Alright, y’all, there’s pretty much no way to make this picture look as appealing as it tasted, but I’m just gonna leave this here: tater-tot-casserole-1

So last night I was going to serve pulled pork with some barbecue sauce on it, and then make tater tots to go on the side. (I made the pulled pork in the crockpot on Saturday using this recipe, by the way.)

But it was so cold yesterday, and I had eaten chicken tenders with French fries for lunch, so even though I love tater tots I wasn’t really wanting them by themselves. I wanted something warm and comforting. And I got to thinking, “What if I put the tater tots ON the pulled pork, and baked it like a tater tot casserole?”

Et voila.

A casserole was born.

I googled around for some inspiration, and you wouldn’t believe the number of tater tot casserole variations there are! (Or maybe you would.) I couldn’t find any that used pulled pork, per se, but I drew inspiration on the construction and cooking times from this recipe.

Basically, it couldn’t have been much easier, and I think you could do this with just about any meat you have on hand. Just make sure there’s some sort of liquid in the meat so it doesn’t dry out completely.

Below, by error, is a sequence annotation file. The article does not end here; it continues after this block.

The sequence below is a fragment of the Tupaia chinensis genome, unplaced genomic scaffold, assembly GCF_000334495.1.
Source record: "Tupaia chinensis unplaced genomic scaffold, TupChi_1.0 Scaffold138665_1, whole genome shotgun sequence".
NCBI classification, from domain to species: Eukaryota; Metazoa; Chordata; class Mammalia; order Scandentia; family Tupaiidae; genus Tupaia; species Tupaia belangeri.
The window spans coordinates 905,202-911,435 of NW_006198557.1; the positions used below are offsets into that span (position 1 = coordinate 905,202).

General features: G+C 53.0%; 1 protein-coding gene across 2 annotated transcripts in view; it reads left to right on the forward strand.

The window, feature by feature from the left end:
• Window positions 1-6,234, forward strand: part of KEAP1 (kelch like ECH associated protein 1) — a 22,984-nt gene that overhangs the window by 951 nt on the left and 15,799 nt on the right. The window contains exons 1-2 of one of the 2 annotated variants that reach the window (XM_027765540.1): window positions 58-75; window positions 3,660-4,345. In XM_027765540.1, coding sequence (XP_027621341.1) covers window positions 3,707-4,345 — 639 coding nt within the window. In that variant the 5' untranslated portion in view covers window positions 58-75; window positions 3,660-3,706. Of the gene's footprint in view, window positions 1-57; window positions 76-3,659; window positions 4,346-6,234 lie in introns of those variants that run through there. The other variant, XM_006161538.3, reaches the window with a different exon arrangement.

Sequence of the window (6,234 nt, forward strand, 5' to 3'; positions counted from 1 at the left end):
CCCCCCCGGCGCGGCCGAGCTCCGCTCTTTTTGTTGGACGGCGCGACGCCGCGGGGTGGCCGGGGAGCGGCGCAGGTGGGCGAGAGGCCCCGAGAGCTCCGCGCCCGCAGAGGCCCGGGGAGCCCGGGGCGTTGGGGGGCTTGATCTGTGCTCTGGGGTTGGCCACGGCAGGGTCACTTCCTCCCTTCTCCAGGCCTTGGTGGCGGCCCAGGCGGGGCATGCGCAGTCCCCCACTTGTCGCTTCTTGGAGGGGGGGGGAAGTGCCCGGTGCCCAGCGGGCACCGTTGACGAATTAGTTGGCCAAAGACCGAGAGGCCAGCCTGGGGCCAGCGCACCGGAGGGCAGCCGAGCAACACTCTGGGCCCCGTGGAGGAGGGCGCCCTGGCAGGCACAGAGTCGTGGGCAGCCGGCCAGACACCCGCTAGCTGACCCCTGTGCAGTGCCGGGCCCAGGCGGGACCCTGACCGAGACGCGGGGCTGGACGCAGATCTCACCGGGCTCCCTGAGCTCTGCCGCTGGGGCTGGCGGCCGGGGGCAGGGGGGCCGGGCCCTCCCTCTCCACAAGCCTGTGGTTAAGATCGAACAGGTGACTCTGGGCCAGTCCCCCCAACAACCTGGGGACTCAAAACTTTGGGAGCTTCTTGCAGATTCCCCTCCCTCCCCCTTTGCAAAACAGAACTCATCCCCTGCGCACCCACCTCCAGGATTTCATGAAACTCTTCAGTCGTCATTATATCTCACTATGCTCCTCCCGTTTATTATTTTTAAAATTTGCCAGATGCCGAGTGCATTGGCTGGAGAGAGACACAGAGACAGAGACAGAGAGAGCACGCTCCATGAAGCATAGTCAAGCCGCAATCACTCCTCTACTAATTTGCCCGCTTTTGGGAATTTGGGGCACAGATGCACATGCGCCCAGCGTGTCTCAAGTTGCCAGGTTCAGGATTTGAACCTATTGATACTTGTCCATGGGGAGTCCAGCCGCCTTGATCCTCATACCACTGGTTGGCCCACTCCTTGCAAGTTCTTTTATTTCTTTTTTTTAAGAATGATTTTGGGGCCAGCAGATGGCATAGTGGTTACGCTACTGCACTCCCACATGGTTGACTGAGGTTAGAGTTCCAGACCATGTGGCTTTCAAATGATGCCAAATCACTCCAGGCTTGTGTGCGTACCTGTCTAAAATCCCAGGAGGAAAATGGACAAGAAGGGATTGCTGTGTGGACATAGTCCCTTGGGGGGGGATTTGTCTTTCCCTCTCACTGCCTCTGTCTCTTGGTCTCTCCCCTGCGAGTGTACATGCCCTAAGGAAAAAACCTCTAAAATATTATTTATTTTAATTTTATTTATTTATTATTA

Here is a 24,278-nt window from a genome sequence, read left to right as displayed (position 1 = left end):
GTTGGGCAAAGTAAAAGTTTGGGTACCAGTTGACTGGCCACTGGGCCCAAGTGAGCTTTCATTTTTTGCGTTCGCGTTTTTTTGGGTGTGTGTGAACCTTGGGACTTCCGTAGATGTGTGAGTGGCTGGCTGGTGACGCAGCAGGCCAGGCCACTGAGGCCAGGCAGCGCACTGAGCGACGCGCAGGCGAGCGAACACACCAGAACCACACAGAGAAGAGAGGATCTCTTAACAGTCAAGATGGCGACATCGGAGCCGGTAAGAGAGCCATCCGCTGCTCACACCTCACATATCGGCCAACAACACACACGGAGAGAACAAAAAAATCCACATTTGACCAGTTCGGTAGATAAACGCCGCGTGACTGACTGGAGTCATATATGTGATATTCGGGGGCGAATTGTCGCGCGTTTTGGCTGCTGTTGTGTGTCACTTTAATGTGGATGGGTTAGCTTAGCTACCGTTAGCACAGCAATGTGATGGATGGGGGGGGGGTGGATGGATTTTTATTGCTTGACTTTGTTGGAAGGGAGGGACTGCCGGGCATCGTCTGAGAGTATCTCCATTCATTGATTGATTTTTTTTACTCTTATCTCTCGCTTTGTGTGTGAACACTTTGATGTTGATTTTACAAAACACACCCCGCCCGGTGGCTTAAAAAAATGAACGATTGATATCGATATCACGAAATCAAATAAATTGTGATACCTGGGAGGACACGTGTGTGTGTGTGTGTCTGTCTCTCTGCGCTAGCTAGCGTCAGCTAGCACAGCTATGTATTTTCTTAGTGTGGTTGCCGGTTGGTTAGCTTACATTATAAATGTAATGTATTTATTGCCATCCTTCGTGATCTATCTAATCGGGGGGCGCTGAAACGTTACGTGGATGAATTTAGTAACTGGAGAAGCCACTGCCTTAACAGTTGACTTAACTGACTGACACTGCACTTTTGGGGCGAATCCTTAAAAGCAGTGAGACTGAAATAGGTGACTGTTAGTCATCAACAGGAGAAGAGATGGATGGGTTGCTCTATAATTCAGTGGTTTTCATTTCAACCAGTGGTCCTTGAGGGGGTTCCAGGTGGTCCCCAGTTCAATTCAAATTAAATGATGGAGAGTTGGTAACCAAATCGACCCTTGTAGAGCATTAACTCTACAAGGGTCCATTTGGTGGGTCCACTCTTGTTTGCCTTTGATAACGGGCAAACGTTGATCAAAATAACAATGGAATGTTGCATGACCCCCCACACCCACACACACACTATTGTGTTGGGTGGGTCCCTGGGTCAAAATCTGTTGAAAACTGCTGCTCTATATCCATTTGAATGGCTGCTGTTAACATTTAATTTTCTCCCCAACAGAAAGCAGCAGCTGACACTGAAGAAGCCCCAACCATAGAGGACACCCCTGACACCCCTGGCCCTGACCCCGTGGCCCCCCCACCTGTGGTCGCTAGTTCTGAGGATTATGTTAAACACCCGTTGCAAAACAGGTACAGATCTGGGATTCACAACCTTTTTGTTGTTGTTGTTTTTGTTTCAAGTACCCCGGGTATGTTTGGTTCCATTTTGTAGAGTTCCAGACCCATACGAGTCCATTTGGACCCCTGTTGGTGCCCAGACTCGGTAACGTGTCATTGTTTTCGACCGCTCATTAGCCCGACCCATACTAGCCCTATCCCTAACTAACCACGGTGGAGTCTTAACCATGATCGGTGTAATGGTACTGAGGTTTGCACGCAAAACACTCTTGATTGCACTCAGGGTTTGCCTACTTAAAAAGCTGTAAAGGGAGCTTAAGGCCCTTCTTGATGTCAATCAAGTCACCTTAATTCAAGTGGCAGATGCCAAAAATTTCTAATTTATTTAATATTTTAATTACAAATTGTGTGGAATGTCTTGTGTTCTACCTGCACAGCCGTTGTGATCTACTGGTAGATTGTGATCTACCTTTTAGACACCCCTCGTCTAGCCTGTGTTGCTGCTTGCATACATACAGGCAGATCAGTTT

• frozen tater tots
  • pulled pork or other pre-cooked meat
  • beans, cream of mushroom soup, etc (to mix with the meat)
  • shredded cheese

That’s it!

Preheat oven to 375.

Spray the bottom of an appropriately sized baking dish with non-stick spray (just in case). The amount of meat I had fit well in an 8x11 glass dish.

In a bowl, combine your meat and liquid. I used a can of “ranch-style beans,” liquid and all, but baked beans would also be delicious with the pulled pork!

Spread the meat mixture in the bottom of the casserole dish and top with shredded cheese. Add a layer of tater tots on top.

Bake for ~30 minutes or until tater tots are starting to turn golden brown and the body of the casserole is bubbling just slightly.

Remove from oven and sprinkle the tater tots with more cheese. Bake for 5-10 minutes to let the cheese melt and let the tater tots continue to crisp up.

Plate up and eat!

One caveat, if you like your tater tots crispy this might not be the dish for you. They started to get a little crunch on their tops, but since they’re sitting on top of a pile of nice juicy meat they’re going to be a lot softer than if you just cooked them on their own. But they melded really well with the meat, beans, and cheese. Yum-o! This also got the Andy stamp of approval.

Have you made any concoctions lately that hit the spot? Is tater tot casserole in your repertoire of dishes?

Laura Lindeman

Laura Lindeman